Recently Asian films, South Korean ones in particular, have been overflowing the British film market. Having said that, there’s one remarkable director, whose specific directorial style, often criticized for the excessive brutality and misogyny, drew my attention and it always will, his name is Kim Ki-duk.
The first time I came across Kim Ki-duk’s film was a few years ago when I saw Seom (The Isle). Seom was very difficult to watch and almost cost me a heart attack due to a few gruesome scenes. I needed one year break before going back to my DVDs and watching his other work. I ended up seeing Real Fiction, Address Unknown and Bad Guy. After watching those three films I thought: is Kim Ki-duk going to take on a task of making a different movie? Yes he did! He directed a beautiful, quiet and contemplative one, which was significantly different to his previous films, entitled Spring, Summer, Fall, Winter… and Winter. And what a great treat it was. However, it didn’t take long for Kim Ki-duk to go back to his contentious writing style. He, yet again, brought intense and striking films to big screen such as Samaritan Girl, Breath, Time and a few other memorable ones. Honestly speaking, the filmmaker slowly grew on me and I always wait impatiently for his new projects. So you can only imagine my reaction when I saw Pieta on the big screen again, Kim Ki-duk’s 18th feature film.
Pieta’s story is about the daily activities of Kang-do’s life – a man involved in maiming debtors, who after dealing with injured people, would take the money they get from health insurance for so called “accident at work”. Everything goes according to plan until one day, when a modest middle-aged woman with blood-red lips, appears in front of his door, posing as his mother. For this soulless and sadistic “gangster” it is a situation in which he is placed against the wall. But this is only the beginning.
While watching the film I couldn’t decide how to digest what I see on the screen. Until the protagonist decides to visit his previous victims. He made them unable to work, he made them crippled, left them without the will to live and unhappy in their families, not being able to withstand their uselessness they decide to commit suicide. It may sound weird but I perceived this whole situation as something out of a fairy tale, a parable, when the villain has to face the consequences of his actions. And this is all because of Kang-do’s meeting with his, never seen before, mother. The relationship between those two is certainly filled with profound emotions. There are also background stories, the kaleidoscope of Kang-do’s victims. You’ll find a dodger loser, who pours his frustrations out on his girlfriend and a loving son who wants a quiet and carefree life for his mother.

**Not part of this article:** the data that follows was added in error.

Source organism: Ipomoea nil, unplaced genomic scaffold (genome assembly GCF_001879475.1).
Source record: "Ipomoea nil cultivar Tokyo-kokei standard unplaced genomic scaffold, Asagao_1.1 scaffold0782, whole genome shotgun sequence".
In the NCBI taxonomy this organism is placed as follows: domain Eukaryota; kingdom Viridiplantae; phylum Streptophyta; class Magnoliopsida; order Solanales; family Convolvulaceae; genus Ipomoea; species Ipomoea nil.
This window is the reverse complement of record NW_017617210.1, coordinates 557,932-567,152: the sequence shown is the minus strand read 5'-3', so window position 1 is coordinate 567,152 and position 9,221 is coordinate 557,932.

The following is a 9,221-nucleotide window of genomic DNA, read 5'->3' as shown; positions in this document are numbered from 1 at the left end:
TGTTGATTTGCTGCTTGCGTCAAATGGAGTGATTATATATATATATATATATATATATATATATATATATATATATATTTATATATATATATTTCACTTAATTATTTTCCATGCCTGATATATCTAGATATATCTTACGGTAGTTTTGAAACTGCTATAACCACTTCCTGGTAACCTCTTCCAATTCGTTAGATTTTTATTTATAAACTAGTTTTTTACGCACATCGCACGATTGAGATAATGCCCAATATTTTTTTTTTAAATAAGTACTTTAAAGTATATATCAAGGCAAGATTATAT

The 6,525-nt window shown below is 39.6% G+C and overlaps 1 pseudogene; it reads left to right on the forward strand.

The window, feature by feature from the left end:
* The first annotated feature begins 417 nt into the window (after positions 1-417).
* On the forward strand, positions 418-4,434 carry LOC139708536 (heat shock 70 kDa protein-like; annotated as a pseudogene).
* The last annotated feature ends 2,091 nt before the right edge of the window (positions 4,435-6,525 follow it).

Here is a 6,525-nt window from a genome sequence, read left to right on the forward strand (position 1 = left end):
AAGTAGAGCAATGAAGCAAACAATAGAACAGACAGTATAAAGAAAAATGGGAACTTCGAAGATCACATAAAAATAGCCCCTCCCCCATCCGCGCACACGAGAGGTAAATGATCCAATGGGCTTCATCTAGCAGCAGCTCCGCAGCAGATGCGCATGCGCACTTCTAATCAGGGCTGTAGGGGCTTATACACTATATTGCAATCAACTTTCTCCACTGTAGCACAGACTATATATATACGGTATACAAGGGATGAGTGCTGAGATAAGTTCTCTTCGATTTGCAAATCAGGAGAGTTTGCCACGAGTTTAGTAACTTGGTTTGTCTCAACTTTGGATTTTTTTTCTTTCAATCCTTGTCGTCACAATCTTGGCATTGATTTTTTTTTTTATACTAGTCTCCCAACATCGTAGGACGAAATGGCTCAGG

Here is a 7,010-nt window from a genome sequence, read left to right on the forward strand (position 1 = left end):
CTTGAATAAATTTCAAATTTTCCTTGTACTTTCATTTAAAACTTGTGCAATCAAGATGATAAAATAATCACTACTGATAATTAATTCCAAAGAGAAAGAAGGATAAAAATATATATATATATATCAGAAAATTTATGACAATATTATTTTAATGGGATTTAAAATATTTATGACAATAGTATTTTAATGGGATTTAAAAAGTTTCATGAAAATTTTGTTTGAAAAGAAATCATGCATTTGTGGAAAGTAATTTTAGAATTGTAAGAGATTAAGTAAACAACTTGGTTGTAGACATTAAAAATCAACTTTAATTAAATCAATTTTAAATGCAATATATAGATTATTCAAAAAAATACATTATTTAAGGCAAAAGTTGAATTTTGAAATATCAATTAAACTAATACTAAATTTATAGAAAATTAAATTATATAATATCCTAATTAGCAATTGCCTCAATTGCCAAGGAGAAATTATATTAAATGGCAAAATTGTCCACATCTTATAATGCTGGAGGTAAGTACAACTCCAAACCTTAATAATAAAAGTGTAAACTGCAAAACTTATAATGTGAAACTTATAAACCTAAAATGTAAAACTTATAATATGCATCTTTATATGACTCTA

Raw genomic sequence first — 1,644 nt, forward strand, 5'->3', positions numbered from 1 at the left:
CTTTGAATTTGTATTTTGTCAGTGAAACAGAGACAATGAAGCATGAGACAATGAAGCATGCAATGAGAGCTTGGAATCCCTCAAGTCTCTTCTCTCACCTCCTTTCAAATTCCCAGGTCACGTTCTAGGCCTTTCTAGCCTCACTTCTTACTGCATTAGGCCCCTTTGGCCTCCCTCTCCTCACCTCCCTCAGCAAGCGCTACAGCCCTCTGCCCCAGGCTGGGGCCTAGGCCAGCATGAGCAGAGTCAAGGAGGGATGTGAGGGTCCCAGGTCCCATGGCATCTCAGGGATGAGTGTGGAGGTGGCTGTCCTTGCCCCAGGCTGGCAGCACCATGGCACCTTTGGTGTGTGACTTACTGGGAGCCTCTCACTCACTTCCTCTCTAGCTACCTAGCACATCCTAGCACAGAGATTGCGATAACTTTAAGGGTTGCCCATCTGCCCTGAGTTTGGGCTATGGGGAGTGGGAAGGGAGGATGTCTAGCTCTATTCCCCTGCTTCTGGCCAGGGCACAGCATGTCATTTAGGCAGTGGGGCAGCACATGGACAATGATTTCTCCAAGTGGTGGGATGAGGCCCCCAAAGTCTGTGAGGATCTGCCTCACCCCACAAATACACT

Pieta is a marvelous film about revenge, anger and agony. I must admit that vengeance in Asian cinema has always been superbly shown. I absolutely enjoyed watching the film, however, it wasn’t an artistic one. Nevertheless, there is no shortage of symbolic shots.
When it comes to acting I was blown away by the mother’s character played by Cho Min-soo, who beautifully portrayed an internally torn individual whose facial expressions and gestures were the character’s greatest assets. Lee Jung-jin’s performance was impeccable. I can’t describe it in a few words, it would have to be an essay. He was perfectly cast for the role of the brutal and cold blooded debt collector.
Pieta is not a movie for everyone. It will be rejected by those looking for an easy entertainment, or even a conventional drama, but nonetheless I urge you to pay attention to Kim Ki-duk’s film. I can definitely tell you that from the very beginning Kim Ki-duk grabs the viewers by the throat and he keeps a great tone to the very end of the film. You will also understand the Pieta title when you finish watching the movie.
Written by Maggie Gogler
All photos © NEW (South Korea) & Drafthouse Films (United States)